As the stout Dean Elgar called last-man Lungi Ngidi for a sharp single, the predatory Pandya panthered in from cover. He then took three extra strides, leaving him less than five metres from the stumps, with Ngidi still trying to get through the gears.
The crowd of nigh-on 14 000 held its collective, boozy breath, anticipating India’s fightback to be sealed with a thunderous shattering timber. And then he missed! Boy, did he miss! The crowd roared. India’s fielders released their last bit of tension, and let rip with laughter.
South Africa – vanquished, but humour still intact – did the same on their balcony. For a moment, the Freedom Series went back to being the Friendship Series of old, as all within the bellowing bowels of South Africa’s rowdiest cricket guffawed in unison.
At that moment, everyone was a winner.
The match was India’s, the series was South Africa’s and, significantly, Saturday was still there for the people of Joburg to enjoy an entertaining spectacle that was very nearly spoilt by a spicy pitch. That spice was eventually doused at dusk, as the sprinklers immediately went onto the square at The Wanderers, as the ground-staff pressed ‘Control, Alt and an emphatic Delete’ on a patch that went too far.
Virat Kohli, who punched the air and let out his own roar when India’s defiant deed was done, reminded the media that India were still top of the tree.
“We are the number one side in the world, and today we played like it,” Kohli glistened.
There was satisfaction there, and it was thoroughly deserved.
Significantly, this was a win for India that saw the credit spread across the playing XI. Kohli, naturally, made crucial runs. But so too did the recalled Ajinkya Rahane.
At first-drop, Cheteshwar Pujara’s first-day, 54-ball stutter on 0 was given significant sheen by the struggle of many others to even face as many balls in total.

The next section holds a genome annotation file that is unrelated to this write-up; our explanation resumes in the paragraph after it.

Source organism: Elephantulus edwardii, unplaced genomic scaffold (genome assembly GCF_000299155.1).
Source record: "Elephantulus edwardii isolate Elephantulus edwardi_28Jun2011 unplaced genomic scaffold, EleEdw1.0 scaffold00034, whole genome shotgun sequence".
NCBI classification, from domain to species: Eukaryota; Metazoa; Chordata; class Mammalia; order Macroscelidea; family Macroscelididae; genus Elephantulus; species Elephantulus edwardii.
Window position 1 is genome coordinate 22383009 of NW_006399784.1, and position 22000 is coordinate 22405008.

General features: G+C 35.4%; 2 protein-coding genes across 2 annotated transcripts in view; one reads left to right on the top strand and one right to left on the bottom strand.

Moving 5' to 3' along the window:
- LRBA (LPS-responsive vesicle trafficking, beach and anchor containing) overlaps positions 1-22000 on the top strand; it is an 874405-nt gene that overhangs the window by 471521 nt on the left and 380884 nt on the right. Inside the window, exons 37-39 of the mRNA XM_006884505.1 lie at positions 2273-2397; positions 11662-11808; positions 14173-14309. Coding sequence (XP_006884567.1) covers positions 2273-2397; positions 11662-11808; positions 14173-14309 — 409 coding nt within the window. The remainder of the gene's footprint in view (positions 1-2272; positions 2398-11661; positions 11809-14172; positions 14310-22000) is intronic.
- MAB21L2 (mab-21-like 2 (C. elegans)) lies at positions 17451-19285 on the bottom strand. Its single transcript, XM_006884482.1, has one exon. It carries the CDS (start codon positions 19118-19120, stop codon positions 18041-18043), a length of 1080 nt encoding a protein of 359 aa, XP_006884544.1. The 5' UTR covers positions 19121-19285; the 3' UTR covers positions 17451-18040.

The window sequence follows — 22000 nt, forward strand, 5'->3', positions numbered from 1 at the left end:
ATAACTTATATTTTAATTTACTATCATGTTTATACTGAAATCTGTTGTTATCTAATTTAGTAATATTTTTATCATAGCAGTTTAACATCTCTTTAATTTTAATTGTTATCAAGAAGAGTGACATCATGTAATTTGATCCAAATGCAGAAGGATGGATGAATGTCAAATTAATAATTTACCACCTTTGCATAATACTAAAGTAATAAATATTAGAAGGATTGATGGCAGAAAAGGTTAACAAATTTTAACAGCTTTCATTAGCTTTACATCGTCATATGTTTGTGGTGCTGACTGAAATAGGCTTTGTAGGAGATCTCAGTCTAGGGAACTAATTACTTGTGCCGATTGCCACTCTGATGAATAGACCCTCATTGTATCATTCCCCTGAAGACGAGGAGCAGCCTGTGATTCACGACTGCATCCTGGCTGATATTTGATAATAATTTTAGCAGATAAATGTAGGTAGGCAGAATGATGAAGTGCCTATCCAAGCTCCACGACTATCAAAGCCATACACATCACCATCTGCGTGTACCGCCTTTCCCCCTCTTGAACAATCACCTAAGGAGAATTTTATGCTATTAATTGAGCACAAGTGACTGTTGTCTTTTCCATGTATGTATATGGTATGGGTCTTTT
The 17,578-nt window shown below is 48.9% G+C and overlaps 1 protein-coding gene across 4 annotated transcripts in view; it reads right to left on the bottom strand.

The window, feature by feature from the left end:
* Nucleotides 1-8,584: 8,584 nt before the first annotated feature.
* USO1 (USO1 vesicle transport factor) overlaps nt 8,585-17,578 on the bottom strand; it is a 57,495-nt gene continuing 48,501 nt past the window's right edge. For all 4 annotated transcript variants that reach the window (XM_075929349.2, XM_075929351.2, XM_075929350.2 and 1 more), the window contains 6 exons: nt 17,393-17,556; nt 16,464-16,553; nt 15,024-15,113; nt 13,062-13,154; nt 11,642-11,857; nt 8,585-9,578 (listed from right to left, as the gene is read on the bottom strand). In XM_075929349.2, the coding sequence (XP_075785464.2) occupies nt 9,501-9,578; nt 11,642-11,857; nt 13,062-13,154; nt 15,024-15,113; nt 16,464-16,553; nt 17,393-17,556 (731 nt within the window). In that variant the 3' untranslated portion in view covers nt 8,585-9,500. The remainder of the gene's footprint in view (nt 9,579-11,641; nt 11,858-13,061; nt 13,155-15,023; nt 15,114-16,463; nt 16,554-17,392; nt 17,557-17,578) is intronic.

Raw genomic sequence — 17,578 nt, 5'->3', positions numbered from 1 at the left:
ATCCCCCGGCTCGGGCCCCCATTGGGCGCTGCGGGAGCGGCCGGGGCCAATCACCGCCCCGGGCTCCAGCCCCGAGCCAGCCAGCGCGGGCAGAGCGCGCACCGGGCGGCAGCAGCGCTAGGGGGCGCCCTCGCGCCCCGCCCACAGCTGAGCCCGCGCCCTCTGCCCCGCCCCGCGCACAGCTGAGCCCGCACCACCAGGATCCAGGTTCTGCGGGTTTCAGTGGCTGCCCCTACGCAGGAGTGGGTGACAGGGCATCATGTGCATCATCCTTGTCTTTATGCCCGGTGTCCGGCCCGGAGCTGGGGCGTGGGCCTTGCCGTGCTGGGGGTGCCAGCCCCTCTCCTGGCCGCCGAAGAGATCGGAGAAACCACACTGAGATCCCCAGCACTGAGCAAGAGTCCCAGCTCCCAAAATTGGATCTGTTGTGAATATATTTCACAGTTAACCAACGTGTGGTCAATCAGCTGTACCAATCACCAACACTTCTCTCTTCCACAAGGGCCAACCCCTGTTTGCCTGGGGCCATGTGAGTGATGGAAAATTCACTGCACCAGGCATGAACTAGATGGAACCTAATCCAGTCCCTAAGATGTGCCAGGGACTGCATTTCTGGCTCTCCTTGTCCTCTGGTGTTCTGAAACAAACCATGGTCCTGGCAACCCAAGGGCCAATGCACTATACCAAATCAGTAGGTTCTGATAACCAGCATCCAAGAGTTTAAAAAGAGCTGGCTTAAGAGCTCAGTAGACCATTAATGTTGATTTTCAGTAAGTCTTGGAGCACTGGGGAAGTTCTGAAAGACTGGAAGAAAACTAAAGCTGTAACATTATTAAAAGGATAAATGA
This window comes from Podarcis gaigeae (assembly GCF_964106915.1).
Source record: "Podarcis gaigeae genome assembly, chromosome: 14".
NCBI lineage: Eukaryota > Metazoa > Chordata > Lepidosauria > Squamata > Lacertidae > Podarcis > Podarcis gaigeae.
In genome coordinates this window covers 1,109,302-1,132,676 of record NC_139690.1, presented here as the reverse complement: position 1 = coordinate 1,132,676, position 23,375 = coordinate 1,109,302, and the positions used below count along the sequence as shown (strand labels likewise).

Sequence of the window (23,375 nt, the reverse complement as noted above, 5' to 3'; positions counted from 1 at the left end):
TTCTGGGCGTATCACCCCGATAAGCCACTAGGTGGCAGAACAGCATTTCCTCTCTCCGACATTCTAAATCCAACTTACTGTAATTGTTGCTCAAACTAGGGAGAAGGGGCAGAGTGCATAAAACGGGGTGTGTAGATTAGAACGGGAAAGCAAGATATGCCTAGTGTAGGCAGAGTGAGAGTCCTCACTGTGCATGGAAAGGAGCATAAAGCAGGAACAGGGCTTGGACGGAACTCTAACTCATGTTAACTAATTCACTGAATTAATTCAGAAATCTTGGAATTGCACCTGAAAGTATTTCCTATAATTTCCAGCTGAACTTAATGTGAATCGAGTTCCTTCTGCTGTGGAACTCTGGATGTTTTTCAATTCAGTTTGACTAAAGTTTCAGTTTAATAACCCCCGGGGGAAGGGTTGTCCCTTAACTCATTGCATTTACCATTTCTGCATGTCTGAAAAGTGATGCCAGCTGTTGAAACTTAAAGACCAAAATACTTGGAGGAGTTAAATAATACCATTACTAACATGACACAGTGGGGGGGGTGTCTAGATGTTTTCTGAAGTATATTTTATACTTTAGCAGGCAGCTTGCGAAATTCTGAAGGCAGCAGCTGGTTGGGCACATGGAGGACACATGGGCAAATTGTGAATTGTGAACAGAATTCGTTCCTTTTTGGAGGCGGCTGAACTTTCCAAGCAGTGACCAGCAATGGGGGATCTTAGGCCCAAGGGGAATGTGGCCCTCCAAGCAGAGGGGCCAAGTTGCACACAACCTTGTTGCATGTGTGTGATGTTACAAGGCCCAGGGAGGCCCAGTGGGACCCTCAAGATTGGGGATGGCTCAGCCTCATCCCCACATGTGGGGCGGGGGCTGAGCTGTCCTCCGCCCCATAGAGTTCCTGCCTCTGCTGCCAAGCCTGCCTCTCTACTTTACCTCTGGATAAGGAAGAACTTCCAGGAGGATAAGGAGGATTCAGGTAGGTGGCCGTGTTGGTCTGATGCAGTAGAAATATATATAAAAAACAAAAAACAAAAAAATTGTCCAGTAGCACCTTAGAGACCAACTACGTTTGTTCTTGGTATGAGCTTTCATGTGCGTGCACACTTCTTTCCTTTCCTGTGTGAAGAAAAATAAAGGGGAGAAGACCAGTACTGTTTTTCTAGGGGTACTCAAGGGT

The Indian pace pack put an exclamation mark on their emergence as men eager to hit the road as often as possible from now on. India, winning without spin? Who would have ever figured?
There were heroes on South Africa’s side, too, mind. None was bigger than Elgar, surely the blind-side flank of the Proteas if they ever tried their hand at rugby.
Elgar admitted that his body looked as if he had played a Test for the Springboks rather than a cricket five-dayer, but bruises are badges of pride to the tenacity atop the Proteas batting card.
“I’m never going to play an AB de Villiers knock. If you are looking for that, you will have to go elsewhere,” he reasoned.
Elgar took pride in his own knock, which became a battle that went far beyond a matter between bat and ball. But he will tell you that there is no I in team.
“It’s bittersweet. I played well, but we lost.”
He may have lost the match, but Elgar surely won over a lot of skeptics, as his special kind of resilience gave South Africa hope for half the day. In the end, India wanted it more.
“We spoke a lot about maintaining the intensity after Centurion, but our actions spoke louder than our words,” skipper Faf du Plessis admitted.
“India were better than us, and they brought greater intensity into this match.”
And, truth be told, the visitors deserved it, because 3-0 would have been a harsh return for their role in what has been a fascinating series, despite conditions which were on the Eish side of fun.
As India’s men in whites left the stadium by bus, they were given a rousing send-off by fans from both sides. They definitely deserved it.
After a tense Friday afternoon at The Bullring, they rose on Saturday and willed themselves to a terrific victory. The fun of this rivalry will continue in coloured pyjamas from now on, but no one will forget the Bruising Battle at the Bullring soon.